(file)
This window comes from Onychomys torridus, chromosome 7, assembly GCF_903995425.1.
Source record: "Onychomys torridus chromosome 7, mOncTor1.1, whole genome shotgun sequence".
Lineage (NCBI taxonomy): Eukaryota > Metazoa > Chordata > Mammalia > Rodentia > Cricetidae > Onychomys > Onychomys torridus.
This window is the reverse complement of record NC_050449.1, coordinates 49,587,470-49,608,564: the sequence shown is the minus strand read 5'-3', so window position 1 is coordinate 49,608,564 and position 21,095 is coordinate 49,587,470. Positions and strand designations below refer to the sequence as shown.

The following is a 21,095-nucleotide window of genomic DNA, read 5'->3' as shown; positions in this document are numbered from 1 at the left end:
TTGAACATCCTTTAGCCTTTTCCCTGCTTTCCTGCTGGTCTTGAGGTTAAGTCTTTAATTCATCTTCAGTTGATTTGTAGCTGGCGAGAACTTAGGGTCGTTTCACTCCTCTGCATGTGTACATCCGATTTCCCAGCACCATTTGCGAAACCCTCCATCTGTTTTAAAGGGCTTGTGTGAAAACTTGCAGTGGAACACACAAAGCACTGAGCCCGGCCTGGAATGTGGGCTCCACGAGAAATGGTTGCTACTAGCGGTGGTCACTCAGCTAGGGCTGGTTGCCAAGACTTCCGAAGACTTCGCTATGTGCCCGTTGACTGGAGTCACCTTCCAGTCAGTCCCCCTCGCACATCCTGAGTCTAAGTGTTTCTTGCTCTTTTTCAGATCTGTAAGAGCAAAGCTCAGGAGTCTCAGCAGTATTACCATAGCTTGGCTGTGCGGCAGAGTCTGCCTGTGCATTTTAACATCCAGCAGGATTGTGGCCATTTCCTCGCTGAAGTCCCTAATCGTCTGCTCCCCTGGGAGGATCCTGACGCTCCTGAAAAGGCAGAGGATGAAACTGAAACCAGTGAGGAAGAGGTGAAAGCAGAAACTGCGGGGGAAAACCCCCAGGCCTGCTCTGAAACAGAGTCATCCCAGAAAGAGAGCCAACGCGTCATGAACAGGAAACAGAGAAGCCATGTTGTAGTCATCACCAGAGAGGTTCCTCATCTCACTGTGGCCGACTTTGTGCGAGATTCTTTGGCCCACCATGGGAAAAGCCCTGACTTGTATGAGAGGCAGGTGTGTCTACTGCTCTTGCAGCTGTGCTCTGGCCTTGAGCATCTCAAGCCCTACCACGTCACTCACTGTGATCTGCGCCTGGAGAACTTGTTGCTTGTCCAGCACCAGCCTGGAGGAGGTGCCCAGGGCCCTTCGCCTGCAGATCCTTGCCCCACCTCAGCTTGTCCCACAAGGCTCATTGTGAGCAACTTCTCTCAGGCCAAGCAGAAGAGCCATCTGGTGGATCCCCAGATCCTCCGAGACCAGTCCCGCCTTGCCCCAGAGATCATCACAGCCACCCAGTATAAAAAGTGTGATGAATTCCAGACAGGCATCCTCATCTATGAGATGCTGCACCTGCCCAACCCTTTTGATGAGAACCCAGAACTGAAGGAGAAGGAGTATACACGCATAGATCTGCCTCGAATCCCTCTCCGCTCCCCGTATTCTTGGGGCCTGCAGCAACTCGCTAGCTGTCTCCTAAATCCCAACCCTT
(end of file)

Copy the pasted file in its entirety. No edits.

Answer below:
This window comes from Onychomys torridus, chromosome 7, assembly GCF_903995425.1.
Source record: "Onychomys torridus chromosome 7, mOncTor1.1, whole genome shotgun sequence".
Lineage (NCBI taxonomy): Eukaryota > Metazoa > Chordata > Mammalia > Rodentia > Cricetidae > Onychomys > Onychomys torridus.
This window is the reverse complement of record NC_050449.1, coordinates 49,587,470-49,608,564: the sequence shown is the minus strand read 5'-3', so window position 1 is coordinate 49,608,564 and position 21,095 is coordinate 49,587,470. Positions and strand designations below refer to the sequence as shown.

The following is a 21,095-nucleotide window of genomic DNA, read 5'->3' as shown; positions in this document are numbered from 1 at the left end:
TTGAACATCCTTTAGCCTTTTCCCTGCTTTCCTGCTGGTCTTGAGGTTAAGTCTTTAATTCATCTTCAGTTGATTTGTAGCTGGCGAGAACTTAGGGTCGTTTCACTCCTCTGCATGTGTACATCCGATTTCCCAGCACCATTTGCGAAACCCTCCATCTGTTTTAAAGGGCTTGTGTGAAAACTTGCAGTGGAACACACAAAGCACTGAGCCCGGCCTGGAATGTGGGCTCCACGAGAAATGGTTGCTACTAGCGGTGGTCACTCAGCTAGGGCTGGTTGCCAAGACTTCCGAAGACTTCGCTATGTGCCCGTTGACTGGAGTCACCTTCCAGTCAGTCCCCCTCGCACATCCTGAGTCTAAGTGTTTCTTGCTCTTTTTCAGATCTGTAAGAGCAAAGCTCAGGAGTCTCAGCAGTATTACCATAGCTTGGCTGTGCGGCAGAGTCTGCCTGTGCATTTTAACATCCAGCAGGATTGTGGCCATTTCCTCGCTGAAGTCCCTAATCGTCTGCTCCCCTGGGAGGATCCTGACGCTCCTGAAAAGGCAGAGGATGAAACTGAAACCAGTGAGGAAGAGGTGAAAGCAGAAACTGCGGGGGAAAACCCCCAGGCCTGCTCTGAAACAGAGTCATCCCAGAAAGAGAGCCAACGCGTCATGAACAGGAAACAGAGAAGCCATGTTGTAGTCATCACCAGAGAGGTTCCTCATCTCACTGTGGCCGACTTTGTGCGAGATTCTTTGGCCCACCATGGGAAAAGCCCTGACTTGTATGAGAGGCAGGTGTGTCTACTGCTCTTGCAGCTGTGCTCTGGCCTTGAGCATCTCAAGCCCTACCACGTCACTCACTGTGATCTGCGCCTGGAGAACTTGTTGCTTGTCCAGCACCAGCCTGGAGGAGGTGCCCAGGGCCCTTCGCCTGCAGATCCTTGCCCCACCTCAGCTTGTCCCACAAGGCTCATTGTGAGCAACTTCTCTCAGGCCAAGCAGAAGAGCCATCTGGTGGATCCCCAGATCCTCCGAGACCAGTCCCGCCTTGCCCCAGAGATCATCACAGCCACCCAGTATAAAAAGTGTGATGAATTCCAGACAGGCATCCTCATCTATGAGATGCTGCACCTGCCCAACCCTTTTGATGAGAACCCAGAACTGAAGGAGAAGGAGTATACACGCATAGATCTGCCTCGAATCCCTCTCCGCTCCCCGTATTCTTGGGGCCTGCAGCAACTCGCTAGCTGTCTCCTAAATCCCAACCCTT